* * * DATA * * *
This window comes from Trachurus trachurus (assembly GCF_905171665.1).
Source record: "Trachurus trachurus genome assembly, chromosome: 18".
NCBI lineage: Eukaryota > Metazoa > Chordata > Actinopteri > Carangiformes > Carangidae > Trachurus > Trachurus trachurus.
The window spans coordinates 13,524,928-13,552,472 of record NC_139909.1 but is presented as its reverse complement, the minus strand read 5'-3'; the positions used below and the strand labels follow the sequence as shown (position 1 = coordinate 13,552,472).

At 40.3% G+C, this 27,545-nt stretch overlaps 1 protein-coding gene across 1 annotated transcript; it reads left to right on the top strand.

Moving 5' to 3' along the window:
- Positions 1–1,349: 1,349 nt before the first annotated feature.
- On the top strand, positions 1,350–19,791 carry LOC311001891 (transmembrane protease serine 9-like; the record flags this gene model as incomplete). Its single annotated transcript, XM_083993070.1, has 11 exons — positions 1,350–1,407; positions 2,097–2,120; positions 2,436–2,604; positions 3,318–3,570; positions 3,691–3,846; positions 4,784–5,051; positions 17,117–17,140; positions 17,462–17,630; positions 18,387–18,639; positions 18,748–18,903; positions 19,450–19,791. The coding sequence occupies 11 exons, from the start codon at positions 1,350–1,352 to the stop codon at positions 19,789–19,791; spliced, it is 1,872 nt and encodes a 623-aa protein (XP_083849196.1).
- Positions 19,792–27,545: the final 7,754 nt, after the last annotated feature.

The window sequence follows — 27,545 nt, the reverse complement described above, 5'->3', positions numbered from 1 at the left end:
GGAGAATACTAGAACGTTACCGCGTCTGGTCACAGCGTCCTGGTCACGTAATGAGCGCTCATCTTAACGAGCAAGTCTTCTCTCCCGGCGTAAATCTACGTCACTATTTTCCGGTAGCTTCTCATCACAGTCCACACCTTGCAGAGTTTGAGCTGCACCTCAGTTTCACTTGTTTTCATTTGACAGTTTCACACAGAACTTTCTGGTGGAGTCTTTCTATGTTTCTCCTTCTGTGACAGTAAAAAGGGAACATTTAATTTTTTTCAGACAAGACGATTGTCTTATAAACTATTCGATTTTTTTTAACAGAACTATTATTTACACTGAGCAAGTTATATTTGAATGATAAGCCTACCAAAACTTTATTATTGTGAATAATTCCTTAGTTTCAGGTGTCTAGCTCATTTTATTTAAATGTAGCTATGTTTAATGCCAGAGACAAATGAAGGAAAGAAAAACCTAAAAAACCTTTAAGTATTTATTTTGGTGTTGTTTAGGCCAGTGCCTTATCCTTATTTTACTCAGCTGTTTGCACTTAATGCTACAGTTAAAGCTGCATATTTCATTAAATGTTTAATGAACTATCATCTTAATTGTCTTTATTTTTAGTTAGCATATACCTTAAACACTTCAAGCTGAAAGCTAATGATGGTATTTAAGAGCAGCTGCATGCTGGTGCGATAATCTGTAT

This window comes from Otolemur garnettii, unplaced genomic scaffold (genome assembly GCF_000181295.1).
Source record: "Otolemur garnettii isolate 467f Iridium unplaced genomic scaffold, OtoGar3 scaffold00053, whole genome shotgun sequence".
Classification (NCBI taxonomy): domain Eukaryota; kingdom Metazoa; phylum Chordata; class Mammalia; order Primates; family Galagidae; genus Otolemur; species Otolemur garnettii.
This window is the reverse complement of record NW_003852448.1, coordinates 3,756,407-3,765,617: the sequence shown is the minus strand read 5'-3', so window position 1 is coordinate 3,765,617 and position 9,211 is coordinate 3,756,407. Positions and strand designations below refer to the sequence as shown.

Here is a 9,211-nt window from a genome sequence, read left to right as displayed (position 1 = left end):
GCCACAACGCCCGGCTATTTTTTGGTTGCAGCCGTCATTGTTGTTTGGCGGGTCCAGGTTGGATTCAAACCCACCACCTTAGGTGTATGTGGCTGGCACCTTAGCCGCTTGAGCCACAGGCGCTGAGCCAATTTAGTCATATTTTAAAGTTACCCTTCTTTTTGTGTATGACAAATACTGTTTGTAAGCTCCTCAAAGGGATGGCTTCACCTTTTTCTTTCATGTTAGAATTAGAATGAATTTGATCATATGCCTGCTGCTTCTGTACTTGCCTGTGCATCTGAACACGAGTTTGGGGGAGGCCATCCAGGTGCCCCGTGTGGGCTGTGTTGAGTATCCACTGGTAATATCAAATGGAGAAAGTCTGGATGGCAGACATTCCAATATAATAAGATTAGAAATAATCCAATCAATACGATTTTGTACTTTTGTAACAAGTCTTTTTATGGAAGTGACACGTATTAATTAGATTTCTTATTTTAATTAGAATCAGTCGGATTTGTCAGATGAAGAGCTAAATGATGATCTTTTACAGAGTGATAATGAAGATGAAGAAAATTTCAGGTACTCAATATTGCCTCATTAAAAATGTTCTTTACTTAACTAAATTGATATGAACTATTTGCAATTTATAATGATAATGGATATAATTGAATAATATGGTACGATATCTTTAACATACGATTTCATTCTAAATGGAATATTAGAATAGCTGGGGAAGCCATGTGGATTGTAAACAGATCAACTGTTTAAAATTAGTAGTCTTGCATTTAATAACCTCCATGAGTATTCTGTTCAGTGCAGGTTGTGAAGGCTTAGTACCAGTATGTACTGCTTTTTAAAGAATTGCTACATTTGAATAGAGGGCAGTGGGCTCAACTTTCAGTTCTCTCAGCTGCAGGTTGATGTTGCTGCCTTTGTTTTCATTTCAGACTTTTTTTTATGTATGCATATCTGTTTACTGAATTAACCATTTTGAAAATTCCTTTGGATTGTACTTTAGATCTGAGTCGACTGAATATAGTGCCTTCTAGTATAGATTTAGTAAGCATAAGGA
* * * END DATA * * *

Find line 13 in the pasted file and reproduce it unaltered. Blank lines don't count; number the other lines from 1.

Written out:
Source record: "Otolemur garnettii isolate 467f Iridium unplaced genomic scaffold, OtoGar3 scaffold00053, whole genome shotgun sequence".